Wednesday 16 May 2018

Cannes 2018 - Burning by Lee Chang-dong

South Korean is arguably one of the best in the world and Lee Chang-dong. The director (who was Minister of Culture many years ago!) has achieved an incredible body of work and expectations for his latest, Burning, were high, eight years after the critical hit Poetry.

Burning is adapted from a short story by Murakami, Barn Burning and the prospect of Lee Chang-dong adapting the work of the illustrious Japanese master was intriguing enough, although he has only kept the heart of the story.

Burning takes its time to develop its themes and leaves the audience wondering what the film truly is about. At first the director puts the spotlight on the young people of today, their struggle and lack of opportunities. The lead Jong-su does odd jobs to survive while having to deal with the downfall of his father's financial worries, a symbol of baby boomers' irresponsibility who have left the world in a terrible shape for their children.  Hae-ni on the other hand has a youthful idealism to her (she goes to Africa for some charity work) yet lives in a shoebox apartment and with no real future prospect. There is no youthful spark to the romance that develops between them however, as if the world of today left young people no time to engage in the most trivial aspects of life.

There is a feeling of dread of foreboding very early on in this understated romance that soon turns into a love triangle with the arrival of Ben (Steven Yeun) that Hae-ni met in Africa and who is the polar opposite of Jong-su. Slightly older yet a world apart to him in all aspects, he is a confident, successful and wealthy. Yet Hae-ni does not seem to want to realise the implications of having brought a new man on the scene and we are not sure if it is borne out of playful innocence or a calculated plan.

The tension is pervading in every scene, with Ben proving superior to Jong-Su in every possible way the latter seemingly unresponsive to the awkwardness off the situation, yet we can feel his underlying resentment and envy simmering. This is before Ben makes a confession to Jong-su, one so bizarre and out of character with his apparent perfection that one wonders how much of it is real and whether Jong-su is actually imagining it. Then things really take a turn for the worse as Hae-mi disappears without trace, which doesn't seem to worry Ben unduly.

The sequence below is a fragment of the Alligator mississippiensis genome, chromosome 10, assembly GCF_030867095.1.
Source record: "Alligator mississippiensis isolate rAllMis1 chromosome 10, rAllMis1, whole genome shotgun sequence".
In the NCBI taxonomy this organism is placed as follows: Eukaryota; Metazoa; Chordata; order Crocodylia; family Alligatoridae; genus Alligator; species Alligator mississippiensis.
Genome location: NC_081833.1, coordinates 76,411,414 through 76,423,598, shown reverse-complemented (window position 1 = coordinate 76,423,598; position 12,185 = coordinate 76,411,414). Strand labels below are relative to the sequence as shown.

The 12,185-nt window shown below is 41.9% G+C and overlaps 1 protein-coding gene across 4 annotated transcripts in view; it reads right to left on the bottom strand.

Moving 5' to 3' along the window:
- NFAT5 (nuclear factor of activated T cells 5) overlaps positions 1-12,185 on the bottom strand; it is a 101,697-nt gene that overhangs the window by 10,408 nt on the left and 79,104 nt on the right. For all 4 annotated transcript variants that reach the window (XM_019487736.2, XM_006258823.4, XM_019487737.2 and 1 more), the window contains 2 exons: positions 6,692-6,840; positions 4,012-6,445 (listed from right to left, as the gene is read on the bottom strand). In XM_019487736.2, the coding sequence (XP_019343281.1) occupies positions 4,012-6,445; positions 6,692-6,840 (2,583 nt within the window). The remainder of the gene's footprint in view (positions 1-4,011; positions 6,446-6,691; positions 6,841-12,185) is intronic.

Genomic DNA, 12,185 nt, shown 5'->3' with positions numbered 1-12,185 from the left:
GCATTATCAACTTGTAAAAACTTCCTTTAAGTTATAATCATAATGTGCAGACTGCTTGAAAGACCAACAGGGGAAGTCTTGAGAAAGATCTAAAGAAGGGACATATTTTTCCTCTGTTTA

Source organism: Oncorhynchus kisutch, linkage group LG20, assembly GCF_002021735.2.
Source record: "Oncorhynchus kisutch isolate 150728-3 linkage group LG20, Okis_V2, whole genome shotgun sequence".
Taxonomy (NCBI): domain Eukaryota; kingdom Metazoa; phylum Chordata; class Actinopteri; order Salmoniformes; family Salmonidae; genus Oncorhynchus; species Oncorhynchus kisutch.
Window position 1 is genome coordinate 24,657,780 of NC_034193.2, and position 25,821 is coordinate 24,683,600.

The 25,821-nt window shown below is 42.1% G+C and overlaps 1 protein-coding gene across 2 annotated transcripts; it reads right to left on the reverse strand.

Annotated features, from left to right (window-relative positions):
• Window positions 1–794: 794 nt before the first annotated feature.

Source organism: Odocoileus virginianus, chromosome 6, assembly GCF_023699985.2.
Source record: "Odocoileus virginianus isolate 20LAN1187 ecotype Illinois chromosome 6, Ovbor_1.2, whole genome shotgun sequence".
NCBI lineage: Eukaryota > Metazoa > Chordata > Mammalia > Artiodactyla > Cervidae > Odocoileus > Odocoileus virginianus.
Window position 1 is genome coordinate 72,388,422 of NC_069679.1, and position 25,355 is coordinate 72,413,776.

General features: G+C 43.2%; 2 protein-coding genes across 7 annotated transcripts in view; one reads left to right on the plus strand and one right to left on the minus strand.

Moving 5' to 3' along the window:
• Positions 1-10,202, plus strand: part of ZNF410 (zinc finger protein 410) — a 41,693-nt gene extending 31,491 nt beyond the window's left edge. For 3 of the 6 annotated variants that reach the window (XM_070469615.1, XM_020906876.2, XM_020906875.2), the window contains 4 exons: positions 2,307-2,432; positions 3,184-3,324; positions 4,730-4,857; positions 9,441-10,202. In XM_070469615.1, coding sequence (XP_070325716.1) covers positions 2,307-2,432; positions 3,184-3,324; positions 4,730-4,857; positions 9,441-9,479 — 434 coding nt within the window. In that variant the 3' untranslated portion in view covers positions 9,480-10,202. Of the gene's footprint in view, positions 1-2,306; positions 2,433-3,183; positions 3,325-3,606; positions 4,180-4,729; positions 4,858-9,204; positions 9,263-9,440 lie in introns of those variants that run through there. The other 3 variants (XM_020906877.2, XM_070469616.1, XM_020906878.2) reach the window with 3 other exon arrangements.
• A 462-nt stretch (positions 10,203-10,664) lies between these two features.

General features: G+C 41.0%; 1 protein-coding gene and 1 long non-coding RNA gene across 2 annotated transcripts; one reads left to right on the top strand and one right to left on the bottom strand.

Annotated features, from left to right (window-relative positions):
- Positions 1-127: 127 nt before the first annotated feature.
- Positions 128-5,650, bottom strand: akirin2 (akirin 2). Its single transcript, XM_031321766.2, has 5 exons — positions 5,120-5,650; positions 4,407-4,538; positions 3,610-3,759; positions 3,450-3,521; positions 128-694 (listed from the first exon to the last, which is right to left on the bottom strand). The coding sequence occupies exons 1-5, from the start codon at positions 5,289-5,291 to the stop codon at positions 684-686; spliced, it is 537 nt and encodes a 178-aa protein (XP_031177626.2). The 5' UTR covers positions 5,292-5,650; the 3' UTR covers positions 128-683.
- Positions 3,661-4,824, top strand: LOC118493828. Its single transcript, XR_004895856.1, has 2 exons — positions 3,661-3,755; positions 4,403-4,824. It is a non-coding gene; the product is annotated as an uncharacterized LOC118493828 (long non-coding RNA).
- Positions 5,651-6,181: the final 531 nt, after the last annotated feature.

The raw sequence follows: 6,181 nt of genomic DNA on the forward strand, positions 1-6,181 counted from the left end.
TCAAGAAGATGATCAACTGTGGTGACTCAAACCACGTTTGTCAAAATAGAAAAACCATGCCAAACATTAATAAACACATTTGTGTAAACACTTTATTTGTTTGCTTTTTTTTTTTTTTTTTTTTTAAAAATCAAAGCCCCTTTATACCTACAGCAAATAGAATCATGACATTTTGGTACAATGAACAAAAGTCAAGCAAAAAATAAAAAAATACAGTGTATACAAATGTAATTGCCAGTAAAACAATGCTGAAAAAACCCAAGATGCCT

Long before the events require it, Lee Chang-dong treats his film as a thriller. Indeed there are echoes of Claude Chabrol in the way class war is forever present in the background and in the way the mystery is distilled narratively. There is a fire burning below the icy surface of Burning, one made of envy, resentment, unrequited love and inter-generational conflict and it confirms the immense talent of Lee Chang-dong. Perhaps the only caveat about his latest is that for all its brilliance and intelligence, it might lack the emotional involvement that elevated his previous film and it might antagonise some of the audience.

Review by Laurent de Alberti

Star rating: 

Official Selection, In Competition

Burning. South Korean 2018. Directed by Lee Chang-dong. Starring Ah In-yoo, Steven Yeung, Jong-seo Jun...

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